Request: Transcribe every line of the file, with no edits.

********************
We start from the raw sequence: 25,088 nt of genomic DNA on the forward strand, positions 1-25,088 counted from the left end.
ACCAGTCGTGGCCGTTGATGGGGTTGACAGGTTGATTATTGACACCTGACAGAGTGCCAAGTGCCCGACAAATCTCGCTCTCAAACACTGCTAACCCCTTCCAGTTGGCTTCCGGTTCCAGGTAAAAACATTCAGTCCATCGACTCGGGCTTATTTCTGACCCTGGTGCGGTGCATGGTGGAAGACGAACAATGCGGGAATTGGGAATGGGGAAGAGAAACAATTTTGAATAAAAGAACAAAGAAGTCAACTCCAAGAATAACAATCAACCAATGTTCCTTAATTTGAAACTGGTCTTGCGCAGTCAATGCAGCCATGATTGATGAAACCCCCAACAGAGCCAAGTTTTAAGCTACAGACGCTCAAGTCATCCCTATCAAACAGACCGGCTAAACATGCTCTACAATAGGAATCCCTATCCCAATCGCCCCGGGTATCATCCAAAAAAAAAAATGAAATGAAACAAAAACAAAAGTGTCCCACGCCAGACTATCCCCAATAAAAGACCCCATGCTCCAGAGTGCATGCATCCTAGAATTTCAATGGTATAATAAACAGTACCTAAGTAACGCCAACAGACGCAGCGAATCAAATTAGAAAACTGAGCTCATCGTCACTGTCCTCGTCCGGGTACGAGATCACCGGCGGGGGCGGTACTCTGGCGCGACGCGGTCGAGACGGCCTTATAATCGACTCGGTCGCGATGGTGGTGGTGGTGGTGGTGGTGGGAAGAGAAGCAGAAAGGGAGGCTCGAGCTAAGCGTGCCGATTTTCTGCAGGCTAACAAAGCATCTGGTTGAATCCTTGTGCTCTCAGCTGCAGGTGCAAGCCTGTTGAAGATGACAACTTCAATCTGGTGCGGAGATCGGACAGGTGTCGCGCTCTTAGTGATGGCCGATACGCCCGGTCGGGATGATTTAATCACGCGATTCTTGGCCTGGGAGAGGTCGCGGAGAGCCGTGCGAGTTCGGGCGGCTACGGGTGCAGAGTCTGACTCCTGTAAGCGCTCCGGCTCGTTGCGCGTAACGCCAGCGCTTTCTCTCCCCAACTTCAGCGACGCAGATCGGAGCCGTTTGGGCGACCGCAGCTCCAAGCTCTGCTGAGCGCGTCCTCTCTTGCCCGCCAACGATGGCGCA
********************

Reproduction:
We start from the raw sequence: 25,088 nt of genomic DNA on the forward strand, positions 1-25,088 counted from the left end.
ACCAGTCGTGGCCGTTGATGGGGTTGACAGGTTGATTATTGACACCTGACAGAGTGCCAAGTGCCCGACAAATCTCGCTCTCAAACACTGCTAACCCCTTCCAGTTGGCTTCCGGTTCCAGGTAAAAACATTCAGTCCATCGACTCGGGCTTATTTCTGACCCTGGTGCGGTGCATGGTGGAAGACGAACAATGCGGGAATTGGGAATGGGGAAGAGAAACAATTTTGAATAAAAGAACAAAGAAGTCAACTCCAAGAATAACAATCAACCAATGTTCCTTAATTTGAAACTGGTCTTGCGCAGTCAATGCAGCCATGATTGATGAAACCCCCAACAGAGCCAAGTTTTAAGCTACAGACGCTCAAGTCATCCCTATCAAACAGACCGGCTAAACATGCTCTACAATAGGAATCCCTATCCCAATCGCCCCGGGTATCATCCAAAAAAAAAAATGAAATGAAACAAAAACAAAAGTGTCCCACGCCAGACTATCCCCAATAAAAGACCCCATGCTCCAGAGTGCATGCATCCTAGAATTTCAATGGTATAATAAACAGTACCTAAGTAACGCCAACAGACGCAGCGAATCAAATTAGAAAACTGAGCTCATCGTCACTGTCCTCGTCCGGGTACGAGATCACCGGCGGGGGCGGTACTCTGGCGCGACGCGGTCGAGACGGCCTTATAATCGACTCGGTCGCGATGGTGGTGGTGGTGGTGGTGGTGGGAAGAGAAGCAGAAAGGGAGGCTCGAGCTAAGCGTGCCGATTTTCTGCAGGCTAACAAAGCATCTGGTTGAATCCTTGTGCTCTCAGCTGCAGGTGCAAGCCTGTTGAAGATGACAACTTCAATCTGGTGCGGAGATCGGACAGGTGTCGCGCTCTTAGTGATGGCCGATACGCCCGGTCGGGATGATTTAATCACGCGATTCTTGGCCTGGGAGAGGTCGCGGAGAGCCGTGCGAGTTCGGGCGGCTACGGGTGCAGAGTCTGACTCCTGTAAGCGCTCCGGCTCGTTGCGCGTAACGCCAGCGCTTTCTCTCCCCAACTTCAGCGACGCAGATCGGAGCCGTTTGGGCGACCGCAGCTCCAAGCTCTGCTGAGCGCGTCCTCTCTTGCCCGCCAACGATGGCGCA